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‘Just Google it’ – the scope of freely available information sources for doctoral thesis writing

‘Just Google it’ – the scope of freely available information sources for doctoral thesis writing

Vincas Grigas, Simona Juzėnienė and Jonė Veličkaitė.


Introduction. Recent developments in the field of scientific information resource provision lead us to the key research question, namely,what is the coverage of freely available information sources when writing doctoral theses, and whether the academic library can assume the leading role as a direct intermediator for information users.
Method.Citation analysis of doctoral theses was conducted in the summer of 2015. A total of thirty-nine theses (with 6,998 references) defended at Vilnius University at the end of 2014 was selected (30 per cent of all defended theses). Theses were randomly chosen from different research fields: the humanities, social sciences, biomedical sciences, technological sciences, and physical sciences.
Analysis.The research team was tasked with identifying whether certain resources could be found in the eCatalogue of an academic library, its subscribed databases, freely available online (through Google or Google Scholar), or whether the resources from the library`s subscribed databases are identical to those which are freely available. The data gathering process included such resource categories as journal papers, printed and electronic books or book chapters, and other documents (legal reports, conference papers, newspaper articles, Websites, theses, etc.).
Conclusions. Library collections and subscribed databases could cover up to 80 per cent of all information resources used in doctoral theses. Among the most significant findings to emerge from this study is the fact that on average more than half (57 per cent) of all utilised information resources were freely available or were accessed without library support. We may presume that the library as a direct intermediator for information users is potentially important and irreplaceable only in four out of ten attempts of PhD students to seek information.

Figure 2. Use of peer-reviewed papers (percentage)

Figure 3. Use of books and e-books (percentage)

Figure 4. Potential ways of accessing information sources (percentage) Figure 5. Percentage of freely available information sources identical to those found in subscribed databases

Figure 6. Percentage of freely available information sources and sources whose way of accessing is unknown

Grigas V., Juzėnienė & S., Veličkaitė J. (2016). ‘Just Google it’ – the scope of freely available information sources for doctoral thesis writing. Information Research, 22(1), paper 738. Retrieved from (Archived by WebCite® at


Posted on: March 27, 2017, 6:33 am Category: Uncategorized

Libraries Supporting Social Good: Tools and Tips for Outreach to Nonprofits

Libraries Supporting Social Good: Tools and Tips for Outreach to Nonprofits

List of Philanthropy and the Social Economy terms - Nonprofits, Churches, C4, C5, C6, Informal Networks, Corporate Social Roles, Sharing Economy, Social Business, Benefit Corps, L3C, Co-ops, Associations, Not invented Yet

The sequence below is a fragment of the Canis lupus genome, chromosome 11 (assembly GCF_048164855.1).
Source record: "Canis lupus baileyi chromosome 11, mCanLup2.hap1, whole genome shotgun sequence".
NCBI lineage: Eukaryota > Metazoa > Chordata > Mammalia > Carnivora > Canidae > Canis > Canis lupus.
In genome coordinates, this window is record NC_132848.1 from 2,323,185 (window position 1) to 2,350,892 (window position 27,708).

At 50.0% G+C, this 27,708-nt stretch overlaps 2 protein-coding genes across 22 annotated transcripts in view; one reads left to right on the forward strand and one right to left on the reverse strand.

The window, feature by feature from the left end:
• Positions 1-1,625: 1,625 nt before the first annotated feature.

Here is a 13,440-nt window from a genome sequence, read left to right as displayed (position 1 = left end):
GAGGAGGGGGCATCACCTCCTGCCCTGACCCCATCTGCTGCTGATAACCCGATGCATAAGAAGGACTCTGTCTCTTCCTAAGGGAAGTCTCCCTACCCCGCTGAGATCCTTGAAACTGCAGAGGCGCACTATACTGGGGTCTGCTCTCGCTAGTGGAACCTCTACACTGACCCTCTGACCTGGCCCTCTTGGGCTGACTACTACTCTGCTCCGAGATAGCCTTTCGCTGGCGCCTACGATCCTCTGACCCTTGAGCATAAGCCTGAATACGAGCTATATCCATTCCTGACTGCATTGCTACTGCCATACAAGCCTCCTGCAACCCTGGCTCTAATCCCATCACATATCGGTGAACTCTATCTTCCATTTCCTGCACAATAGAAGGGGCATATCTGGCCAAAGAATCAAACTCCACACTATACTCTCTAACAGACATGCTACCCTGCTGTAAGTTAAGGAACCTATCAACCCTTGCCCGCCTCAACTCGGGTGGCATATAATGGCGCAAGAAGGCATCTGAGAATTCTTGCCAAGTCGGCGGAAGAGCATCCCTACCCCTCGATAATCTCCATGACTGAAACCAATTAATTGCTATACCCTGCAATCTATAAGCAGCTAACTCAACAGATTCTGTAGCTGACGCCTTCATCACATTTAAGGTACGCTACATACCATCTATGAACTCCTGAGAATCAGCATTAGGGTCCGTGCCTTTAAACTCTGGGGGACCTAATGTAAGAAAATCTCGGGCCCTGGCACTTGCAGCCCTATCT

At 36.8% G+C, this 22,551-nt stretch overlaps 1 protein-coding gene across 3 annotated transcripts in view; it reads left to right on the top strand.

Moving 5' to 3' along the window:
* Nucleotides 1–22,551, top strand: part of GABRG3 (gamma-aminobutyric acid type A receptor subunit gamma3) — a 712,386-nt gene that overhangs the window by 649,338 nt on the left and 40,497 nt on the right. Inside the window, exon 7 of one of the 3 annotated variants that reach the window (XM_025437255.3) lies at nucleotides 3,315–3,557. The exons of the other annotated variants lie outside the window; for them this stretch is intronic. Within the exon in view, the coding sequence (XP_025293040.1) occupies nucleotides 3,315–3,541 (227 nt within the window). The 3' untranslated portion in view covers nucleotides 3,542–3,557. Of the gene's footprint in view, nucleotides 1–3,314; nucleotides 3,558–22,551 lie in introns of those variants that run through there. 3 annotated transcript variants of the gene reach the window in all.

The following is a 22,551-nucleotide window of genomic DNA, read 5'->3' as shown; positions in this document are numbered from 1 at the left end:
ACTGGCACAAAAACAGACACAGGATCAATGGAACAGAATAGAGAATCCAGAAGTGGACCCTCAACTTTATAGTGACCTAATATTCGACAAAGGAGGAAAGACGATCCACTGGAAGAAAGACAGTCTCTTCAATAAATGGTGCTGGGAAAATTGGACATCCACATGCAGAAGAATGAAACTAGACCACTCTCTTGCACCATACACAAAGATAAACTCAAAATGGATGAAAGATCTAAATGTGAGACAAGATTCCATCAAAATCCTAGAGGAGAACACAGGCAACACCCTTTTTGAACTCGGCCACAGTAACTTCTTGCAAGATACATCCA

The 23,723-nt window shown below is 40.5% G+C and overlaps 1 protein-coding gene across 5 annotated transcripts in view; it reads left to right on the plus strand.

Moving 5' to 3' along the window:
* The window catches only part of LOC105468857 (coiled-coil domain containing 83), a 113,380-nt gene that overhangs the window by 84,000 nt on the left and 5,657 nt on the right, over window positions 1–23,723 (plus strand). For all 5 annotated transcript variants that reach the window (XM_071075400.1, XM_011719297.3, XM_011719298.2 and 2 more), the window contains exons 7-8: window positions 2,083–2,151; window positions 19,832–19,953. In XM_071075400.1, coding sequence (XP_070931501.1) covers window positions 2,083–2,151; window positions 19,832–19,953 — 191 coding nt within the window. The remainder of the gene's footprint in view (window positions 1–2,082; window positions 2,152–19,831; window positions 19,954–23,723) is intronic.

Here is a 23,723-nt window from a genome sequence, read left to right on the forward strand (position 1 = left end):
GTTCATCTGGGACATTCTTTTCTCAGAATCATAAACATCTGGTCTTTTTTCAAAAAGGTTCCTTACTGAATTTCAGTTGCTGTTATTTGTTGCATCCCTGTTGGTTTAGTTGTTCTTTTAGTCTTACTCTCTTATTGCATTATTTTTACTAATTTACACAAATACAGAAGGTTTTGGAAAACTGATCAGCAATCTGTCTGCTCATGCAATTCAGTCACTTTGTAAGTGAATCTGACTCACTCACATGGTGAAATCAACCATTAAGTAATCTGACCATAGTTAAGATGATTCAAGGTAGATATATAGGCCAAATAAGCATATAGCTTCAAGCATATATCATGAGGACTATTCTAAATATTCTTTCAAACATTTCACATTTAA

Databases such as the Foundation Directory Online, DonorSearch, and WealthEngine can help in identifying donors.


Posted on: March 26, 2017, 6:49 am Category: Uncategorized

NMC Horizon Report: 2017 Library Edition

NMC Horizon Report: 2017 Library Edition

Cover of the NMC Horizon Report: 2017 Library EditionSpreading digital fluency is now a core responsibility of academic libraries, and artificial intelligence and the internet of things are poised to amplify the utility and reach of library services like never before. These are just two of the revelations of the New Media Consortium’s Horizon Report: 2017 Library Edition, released at the ACRL Conference in Baltimore. The report aims to help leaders seeking inspiration, models, and tactical insight around strategy and technology deployment for academic libraries….

Posted on: March 24, 2017, 4:25 pm Category: Uncategorized

15 million Americans could watch TV in a whole new way in the next few years — here’s how

Interesting in ways that I’m trying to imagine as we work on ways to make these lendable in public libraries . . .

15 million Americans could watch TV in a whole new way in the next few years — here’s how



Posted on: March 24, 2017, 6:47 am Category: Uncategorized

Mercer Consulting Releases 19th Annual Quality of Living Ranking (Global)

Mercer Consulting Releases 19th Annual Quality of Living Ranking (Global)

“From a Mercer:

Despite increased political and financial volatility in Europe, many of its cities offer the world’s highest quality of living and remain attractive destinations for expanding business operations and sending expatriates on assignment, according to Mercer’s 19th annual Quality of Living survey. City infrastructure, ranked separately this year, plays an important role when multinationals decide where to establish locations abroad and send expatriate workers. Easy access to transportation, reliable electricity, and drinkable water are all important considerations when determining hardship allowances based on differences between a given assignee’s home and host locations.